“We frequently get questions from people who have a piece of art they’ve inherited. We might be able to help them with biographical information on the artist and sometimes exhibition history, but we are unable to do valuations. The Appraisers Association of America can direct you to a qualified appraiser near you. There’s also DuMouchelles auction house in Downtown Detroit. These are just a couple of suggestions from the list on our FAQ page

Maria Ketcham @ DIA Research Library & Archives (photo by: Ryan M. Place)

“Not many people know this but the DIA has about 700 puppets, it’s one of the largest puppet collections in the United States and one of our special collections here at the library is the papers and books of legendary local puppeteer, Paul McPharlin.”

“We also have a collection of Albert Kahn’s personal books. Lawrence Tech has the larger part, which is housed in its own dedicated room at their library.”

“In terms of new acquisitions, we acquire roughly 700-1,000 books per year.”

“We purchase books from a restricted fund. On average, I purchase 10-15% of the books, which are usually recommendations from the curators. The others are donated to us by institutions, private owners, galleries, and other museums.”

“Our older books are still catalogued in Dewey. Everything else is Library of Congress style classification. Our interns help update access to these older books in our collection by conversion cataloging to LoC.”

Maria Ketcham @ DIA Research Library & Archives (photo by: Ryan M. Place)

“As an example of our books, we have Verdute di Roma (Views of Rome) from the Venetian engraver, Piranesi.”

“Published in 1835, this is a beautiful 29-volume set of over-sized folios, featuring etchings produced from his original plates, including his Imaginary Prisons series (La Carceri d’Invenzione). This was gifted to the DIA by the estate of former Michigan senator James McMillan in 1905.”

“And yes, in addition to digital offerings, we also still have the old index card catalogs.”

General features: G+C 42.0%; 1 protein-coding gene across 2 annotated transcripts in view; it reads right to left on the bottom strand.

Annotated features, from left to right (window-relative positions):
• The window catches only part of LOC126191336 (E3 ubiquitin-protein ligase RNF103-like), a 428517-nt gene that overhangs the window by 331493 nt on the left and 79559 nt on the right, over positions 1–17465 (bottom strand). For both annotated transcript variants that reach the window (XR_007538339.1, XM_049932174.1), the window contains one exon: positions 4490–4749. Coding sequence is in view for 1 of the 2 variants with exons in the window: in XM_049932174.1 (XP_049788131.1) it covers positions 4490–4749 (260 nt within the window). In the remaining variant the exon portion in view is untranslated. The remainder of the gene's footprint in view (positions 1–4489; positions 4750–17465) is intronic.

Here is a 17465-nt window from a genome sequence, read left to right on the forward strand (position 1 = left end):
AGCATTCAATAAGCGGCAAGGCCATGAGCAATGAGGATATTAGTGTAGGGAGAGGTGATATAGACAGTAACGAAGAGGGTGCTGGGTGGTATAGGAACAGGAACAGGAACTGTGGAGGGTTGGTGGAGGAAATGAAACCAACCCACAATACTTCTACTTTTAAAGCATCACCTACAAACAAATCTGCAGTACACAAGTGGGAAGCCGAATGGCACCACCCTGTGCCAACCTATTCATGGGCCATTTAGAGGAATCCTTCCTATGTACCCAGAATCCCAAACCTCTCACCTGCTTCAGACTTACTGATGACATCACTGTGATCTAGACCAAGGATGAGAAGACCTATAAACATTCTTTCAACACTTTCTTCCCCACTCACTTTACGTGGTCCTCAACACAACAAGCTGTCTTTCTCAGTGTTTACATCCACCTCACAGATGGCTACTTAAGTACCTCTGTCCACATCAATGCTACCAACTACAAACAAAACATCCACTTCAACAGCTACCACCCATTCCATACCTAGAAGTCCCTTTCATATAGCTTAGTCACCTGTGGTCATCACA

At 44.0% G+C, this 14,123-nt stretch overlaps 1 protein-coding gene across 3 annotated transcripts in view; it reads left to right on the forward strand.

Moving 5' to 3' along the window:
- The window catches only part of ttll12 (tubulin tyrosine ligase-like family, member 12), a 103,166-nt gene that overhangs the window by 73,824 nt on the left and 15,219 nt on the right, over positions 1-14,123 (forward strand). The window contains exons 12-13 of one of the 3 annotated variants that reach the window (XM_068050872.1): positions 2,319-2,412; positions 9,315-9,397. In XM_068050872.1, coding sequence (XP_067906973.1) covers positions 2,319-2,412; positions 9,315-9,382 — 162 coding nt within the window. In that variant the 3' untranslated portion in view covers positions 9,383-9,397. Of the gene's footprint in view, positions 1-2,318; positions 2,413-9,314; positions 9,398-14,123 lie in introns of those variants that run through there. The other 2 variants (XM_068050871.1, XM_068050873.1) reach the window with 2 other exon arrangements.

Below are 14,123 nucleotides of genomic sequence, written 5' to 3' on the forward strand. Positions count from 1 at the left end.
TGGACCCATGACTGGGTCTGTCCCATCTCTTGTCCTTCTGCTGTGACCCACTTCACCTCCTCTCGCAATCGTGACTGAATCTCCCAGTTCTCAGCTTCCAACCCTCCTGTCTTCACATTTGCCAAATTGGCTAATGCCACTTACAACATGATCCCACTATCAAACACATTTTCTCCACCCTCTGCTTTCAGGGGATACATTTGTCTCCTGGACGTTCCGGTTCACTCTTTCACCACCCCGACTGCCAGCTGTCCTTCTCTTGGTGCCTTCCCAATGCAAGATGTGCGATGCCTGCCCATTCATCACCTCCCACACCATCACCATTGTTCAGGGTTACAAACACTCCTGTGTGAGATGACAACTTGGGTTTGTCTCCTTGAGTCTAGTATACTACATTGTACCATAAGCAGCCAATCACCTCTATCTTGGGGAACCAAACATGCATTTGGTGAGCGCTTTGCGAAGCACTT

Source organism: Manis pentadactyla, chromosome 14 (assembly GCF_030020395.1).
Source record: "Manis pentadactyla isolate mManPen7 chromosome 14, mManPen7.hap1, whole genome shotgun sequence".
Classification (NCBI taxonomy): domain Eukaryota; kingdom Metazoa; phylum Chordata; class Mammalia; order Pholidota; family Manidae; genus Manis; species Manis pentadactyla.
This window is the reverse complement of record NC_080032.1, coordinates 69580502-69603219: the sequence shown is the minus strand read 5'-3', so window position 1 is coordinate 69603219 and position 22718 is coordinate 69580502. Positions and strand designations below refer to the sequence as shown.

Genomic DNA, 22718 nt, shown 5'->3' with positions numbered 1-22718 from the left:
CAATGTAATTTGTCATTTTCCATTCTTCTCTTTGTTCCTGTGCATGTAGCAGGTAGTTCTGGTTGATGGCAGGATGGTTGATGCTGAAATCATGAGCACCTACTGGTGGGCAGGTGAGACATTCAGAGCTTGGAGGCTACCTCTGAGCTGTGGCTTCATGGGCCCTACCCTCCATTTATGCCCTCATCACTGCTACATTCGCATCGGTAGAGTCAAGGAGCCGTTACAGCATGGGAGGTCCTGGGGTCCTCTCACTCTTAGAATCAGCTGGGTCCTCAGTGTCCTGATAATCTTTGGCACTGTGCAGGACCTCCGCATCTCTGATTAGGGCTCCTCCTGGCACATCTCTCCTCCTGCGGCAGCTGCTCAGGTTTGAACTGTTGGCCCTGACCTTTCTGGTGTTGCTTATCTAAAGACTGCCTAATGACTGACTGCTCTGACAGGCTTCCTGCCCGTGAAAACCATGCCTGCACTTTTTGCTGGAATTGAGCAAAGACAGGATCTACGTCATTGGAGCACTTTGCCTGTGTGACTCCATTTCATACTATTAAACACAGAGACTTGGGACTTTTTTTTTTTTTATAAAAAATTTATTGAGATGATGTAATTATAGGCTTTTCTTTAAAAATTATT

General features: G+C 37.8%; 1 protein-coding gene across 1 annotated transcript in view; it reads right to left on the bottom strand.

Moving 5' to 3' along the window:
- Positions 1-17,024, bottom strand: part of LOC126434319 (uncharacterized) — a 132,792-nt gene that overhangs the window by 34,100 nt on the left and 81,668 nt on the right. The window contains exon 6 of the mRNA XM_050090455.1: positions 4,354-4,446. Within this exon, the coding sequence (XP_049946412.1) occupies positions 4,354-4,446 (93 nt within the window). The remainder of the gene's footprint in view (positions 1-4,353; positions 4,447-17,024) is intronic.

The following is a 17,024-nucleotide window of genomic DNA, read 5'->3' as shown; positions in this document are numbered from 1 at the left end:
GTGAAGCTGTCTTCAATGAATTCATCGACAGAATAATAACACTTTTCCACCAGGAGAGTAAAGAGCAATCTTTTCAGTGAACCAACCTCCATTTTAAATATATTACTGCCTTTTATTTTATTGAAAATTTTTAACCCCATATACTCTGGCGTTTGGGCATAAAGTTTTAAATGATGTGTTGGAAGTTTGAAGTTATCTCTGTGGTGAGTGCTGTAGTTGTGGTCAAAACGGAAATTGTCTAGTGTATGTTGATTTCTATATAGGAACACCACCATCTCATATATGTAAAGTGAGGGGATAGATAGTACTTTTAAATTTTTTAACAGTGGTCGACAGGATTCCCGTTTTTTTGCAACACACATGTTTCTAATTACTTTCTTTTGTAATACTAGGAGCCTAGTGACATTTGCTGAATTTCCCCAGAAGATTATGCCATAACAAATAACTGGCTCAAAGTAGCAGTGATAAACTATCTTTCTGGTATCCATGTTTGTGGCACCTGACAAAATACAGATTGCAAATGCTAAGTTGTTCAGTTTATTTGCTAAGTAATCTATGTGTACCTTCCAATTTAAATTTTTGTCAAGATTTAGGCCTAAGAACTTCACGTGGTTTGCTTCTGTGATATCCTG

Piranesi’s Views of Rome @ DIA Research Library & Archives (photo by: Ryan M. Place)

Piranesi’s Views of Rome @ DIA Research Library & Archives (photo by: Ryan M. Place)

Maria’s Final Thoughts for Now

Maria Ketcham @ DIA Research Library & Archives (photo by: Ryan M. Place)

“I really enjoy working with all the different people, the curators, researchers, general public, giving tours, etc. As much as I think I know as a librarian & archivist, I find there’s always more to learn.”

“The challenges are coming up with creative ways to use what resources we have. There’s also so many hidden parts of the collection. I’d like to make them more well-known and help people discover something new, something they didn’t even know they might be interested in.”

“For about 90 years, the DIA used to have an annual Michigan Artists Exhibition. It stopped in the early 90’s due to financial difficulties. I wish the DIA would bring it back.”

“At some point, we might start a Friends Group for the DIA Research Library & Archives. I would like that very much.”

“This work keeps me busy. I still have about 200 boxes of books to sort through and catalog. This work is thoroughly enjoyable, I love it. Come visit us sometime and explore the collection.”

Detroit Museum of Art, aka: the original DIA Building (image courtesy of DIA Research Library and Archives)

Donate your books

 

The DIA selectively accepts donations of art and art history books & associated materials.

Contact

libraryadmin@dia.org

 

DIA Research Library & Archives

3rd floor

Monday-Friday (9 a.m.-5 p.m.)

Open by appointment-only

(313) 833-3460

libraryadmin@dia.org

 

Diego Rivera’s Detroit Industry Murals @ DIA (photo by: Ryan M. Place)

 

Homepage

https://www.dia.org/art/research-library

 

WorldCat

https://www.worldcat.org/libraries/46836

 

ArchiveGrid

https://researchworks.oclc.org/archivegrid/?q=contributor:7141&sort=title_sort+asc&limit=100

 

Map of the DIA

https://www.dia.org/sites/default/files/map-dia.pdf

 

Become a member of DIA

https://www.dia.org/membership

 

When visiting the DIA, what eateries are within walking distance?

 

Kresge Court (inside the DIA)